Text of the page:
Firing line  

Technology is changing business models and creating threats

Technology is changing business models and creating threats

Helping advisers access products and services they historically have not found it easy to obtain is the driver behind the creation of Octopus Labs, its director Sam Handfield-Jones has said. 

The Lab is one of six business arms that make up Octopus Group, a company that specialises in tax-efficient investing: venture capital trusts (VCTs), enterprise investment schemes (EIS) and inheritance tax (IHT) products.

The group’s other arms are focused on smaller company financing, renewable energy and healthcare.

About two-and-a-half to three years ago, Octopus set up in-house fintech innovation arm Octopus Labs to use technology to help advisers.

Mr Handfield-Jones said although Octopus has always worked with financial planners, it was not using technology as much as it could to help advisers, so Octopus Labs was set up to build “innovative” financial services products.

“My role in that is looking after the direction of the labs and what areas we want to explore. A lot of what I do is spending time with financial advisers, talking about friction and pain points and trying to come up with solutions,” said Mr Handfield-Jones.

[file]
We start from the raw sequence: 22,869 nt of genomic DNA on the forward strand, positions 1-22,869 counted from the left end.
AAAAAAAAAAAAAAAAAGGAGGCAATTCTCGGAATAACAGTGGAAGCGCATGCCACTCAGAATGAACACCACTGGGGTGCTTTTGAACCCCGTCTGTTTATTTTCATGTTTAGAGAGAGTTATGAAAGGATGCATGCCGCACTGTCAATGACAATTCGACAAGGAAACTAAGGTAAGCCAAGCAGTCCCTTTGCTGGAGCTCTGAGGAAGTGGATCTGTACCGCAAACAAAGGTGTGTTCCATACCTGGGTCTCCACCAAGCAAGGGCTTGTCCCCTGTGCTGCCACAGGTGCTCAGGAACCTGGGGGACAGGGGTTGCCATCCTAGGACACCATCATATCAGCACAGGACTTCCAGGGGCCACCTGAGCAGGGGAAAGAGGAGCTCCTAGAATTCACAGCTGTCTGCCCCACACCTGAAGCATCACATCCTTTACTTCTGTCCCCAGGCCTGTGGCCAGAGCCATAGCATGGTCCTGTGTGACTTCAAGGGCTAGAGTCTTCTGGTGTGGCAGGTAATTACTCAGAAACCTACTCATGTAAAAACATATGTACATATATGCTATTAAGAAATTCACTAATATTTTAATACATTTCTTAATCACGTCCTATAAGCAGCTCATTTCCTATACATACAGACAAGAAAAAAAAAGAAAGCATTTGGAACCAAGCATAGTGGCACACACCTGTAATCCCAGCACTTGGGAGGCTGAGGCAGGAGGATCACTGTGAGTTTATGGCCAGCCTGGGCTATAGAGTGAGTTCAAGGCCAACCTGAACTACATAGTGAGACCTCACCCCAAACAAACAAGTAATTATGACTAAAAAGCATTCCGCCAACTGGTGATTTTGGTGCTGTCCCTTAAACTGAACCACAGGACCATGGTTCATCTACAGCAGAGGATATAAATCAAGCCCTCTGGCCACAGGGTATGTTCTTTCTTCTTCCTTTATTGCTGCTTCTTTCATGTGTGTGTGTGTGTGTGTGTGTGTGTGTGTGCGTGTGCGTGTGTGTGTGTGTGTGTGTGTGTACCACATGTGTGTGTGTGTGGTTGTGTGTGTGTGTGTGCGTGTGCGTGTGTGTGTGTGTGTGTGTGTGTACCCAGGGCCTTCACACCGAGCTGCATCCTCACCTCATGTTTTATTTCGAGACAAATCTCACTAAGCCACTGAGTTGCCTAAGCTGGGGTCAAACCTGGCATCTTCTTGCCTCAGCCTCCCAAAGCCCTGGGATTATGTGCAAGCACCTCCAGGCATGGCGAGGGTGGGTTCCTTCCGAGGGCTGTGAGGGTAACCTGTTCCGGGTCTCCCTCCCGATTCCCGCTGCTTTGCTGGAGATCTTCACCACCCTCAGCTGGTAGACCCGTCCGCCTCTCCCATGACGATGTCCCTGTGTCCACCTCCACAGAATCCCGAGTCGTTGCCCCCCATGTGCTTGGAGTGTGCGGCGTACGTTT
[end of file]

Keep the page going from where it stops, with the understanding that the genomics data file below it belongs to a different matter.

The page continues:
“At the same time, where products have become successful with advisers, we grow and develop those to make sure we retain a strong customer centricity.”

When the first offering was launched two years ago, it was named Octopus Choice. The move was in response to enquiries from advisers who wanted to find out how the peer-to-peer market (P2P) worked. Octopus Choice uses P2P technology to enable advisers to help their clients provide loans to individuals or companies, which have been secured against residential property.

Mr Handfield-Jones said the majority of P2P platforms were heavily focused on a direct-to-consumer model, with very few having an adviser portal. With Octopus Choice, Mr Handfield-Jones said the platform is designed to make it easier for advisers to pick the best loans for their customer.

He describes it as a discretionary portfolio constructed by Octopus, where all underwriting, checks and due diligence have already been done. The firm claims that Octopus Choice can help investors earn around 4 per cent a year by investing in carefully selected loans backed by bricks and mortar.

Mr Handfield-Jones said: “We looked at the space and decided none of the existing options were designed for financial advisers, so we went out and spent a lot of time with advisers, interviewing, testing ideas and working in partnership with them, to come up with a clear offering that appealed and worked with their needs.

“For us, P2P was a missed opportunity for financial advisers and we wanted to create a product that allowed them to provide advice and recommend these types of products to their customers.